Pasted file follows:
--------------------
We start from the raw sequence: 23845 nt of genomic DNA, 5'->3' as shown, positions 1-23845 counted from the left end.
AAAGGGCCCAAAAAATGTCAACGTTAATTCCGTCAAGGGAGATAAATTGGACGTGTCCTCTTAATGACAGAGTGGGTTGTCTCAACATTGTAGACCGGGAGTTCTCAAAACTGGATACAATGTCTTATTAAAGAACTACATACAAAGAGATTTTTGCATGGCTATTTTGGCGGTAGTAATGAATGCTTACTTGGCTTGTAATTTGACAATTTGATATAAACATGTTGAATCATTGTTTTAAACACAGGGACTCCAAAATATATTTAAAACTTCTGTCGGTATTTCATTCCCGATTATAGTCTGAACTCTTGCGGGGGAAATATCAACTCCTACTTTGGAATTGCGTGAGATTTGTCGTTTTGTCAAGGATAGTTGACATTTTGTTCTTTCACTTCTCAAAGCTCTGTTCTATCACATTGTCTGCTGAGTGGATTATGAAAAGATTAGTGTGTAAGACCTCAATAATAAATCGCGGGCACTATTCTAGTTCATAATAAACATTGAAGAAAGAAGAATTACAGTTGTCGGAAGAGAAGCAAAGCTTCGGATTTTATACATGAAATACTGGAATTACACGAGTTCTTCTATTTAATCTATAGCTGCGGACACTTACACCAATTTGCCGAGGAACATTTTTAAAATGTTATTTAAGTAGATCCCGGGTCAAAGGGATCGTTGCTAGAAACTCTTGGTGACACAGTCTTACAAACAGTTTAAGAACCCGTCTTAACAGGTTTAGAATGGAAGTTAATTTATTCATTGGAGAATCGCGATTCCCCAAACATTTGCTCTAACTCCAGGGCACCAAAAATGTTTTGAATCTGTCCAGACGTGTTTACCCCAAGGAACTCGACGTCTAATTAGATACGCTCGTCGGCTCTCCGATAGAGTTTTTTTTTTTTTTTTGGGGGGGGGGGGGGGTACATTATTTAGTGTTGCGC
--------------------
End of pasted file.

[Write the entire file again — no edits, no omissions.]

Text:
We start from the raw sequence: 23845 nt of genomic DNA, 5'->3' as shown, positions 1-23845 counted from the left end.
AAAGGGCCCAAAAAATGTCAACGTTAATTCCGTCAAGGGAGATAAATTGGACGTGTCCTCTTAATGACAGAGTGGGTTGTCTCAACATTGTAGACCGGGAGTTCTCAAAACTGGATACAATGTCTTATTAAAGAACTACATACAAAGAGATTTTTGCATGGCTATTTTGGCGGTAGTAATGAATGCTTACTTGGCTTGTAATTTGACAATTTGATATAAACATGTTGAATCATTGTTTTAAACACAGGGACTCCAAAATATATTTAAAACTTCTGTCGGTATTTCATTCCCGATTATAGTCTGAACTCTTGCGGGGGAAATATCAACTCCTACTTTGGAATTGCGTGAGATTTGTCGTTTTGTCAAGGATAGTTGACATTTTGTTCTTTCACTTCTCAAAGCTCTGTTCTATCACATTGTCTGCTGAGTGGATTATGAAAAGATTAGTGTGTAAGACCTCAATAATAAATCGCGGGCACTATTCTAGTTCATAATAAACATTGAAGAAAGAAGAATTACAGTTGTCGGAAGAGAAGCAAAGCTTCGGATTTTATACATGAAATACTGGAATTACACGAGTTCTTCTATTTAATCTATAGCTGCGGACACTTACACCAATTTGCCGAGGAACATTTTTAAAATGTTATTTAAGTAGATCCCGGGTCAAAGGGATCGTTGCTAGAAACTCTTGGTGACACAGTCTTACAAACAGTTTAAGAACCCGTCTTAACAGGTTTAGAATGGAAGTTAATTTATTCATTGGAGAATCGCGATTCCCCAAACATTTGCTCTAACTCCAGGGCACCAAAAATGTTTTGAATCTGTCCAGACGTGTTTACCCCAAGGAACTCGACGTCTAATTAGATACGCTCGTCGGCTCTCCGATAGAGTTTTTTTTTTTTTTTTGGGGGGGGGGGGGGGTACATTATTTAGTGTTGCGC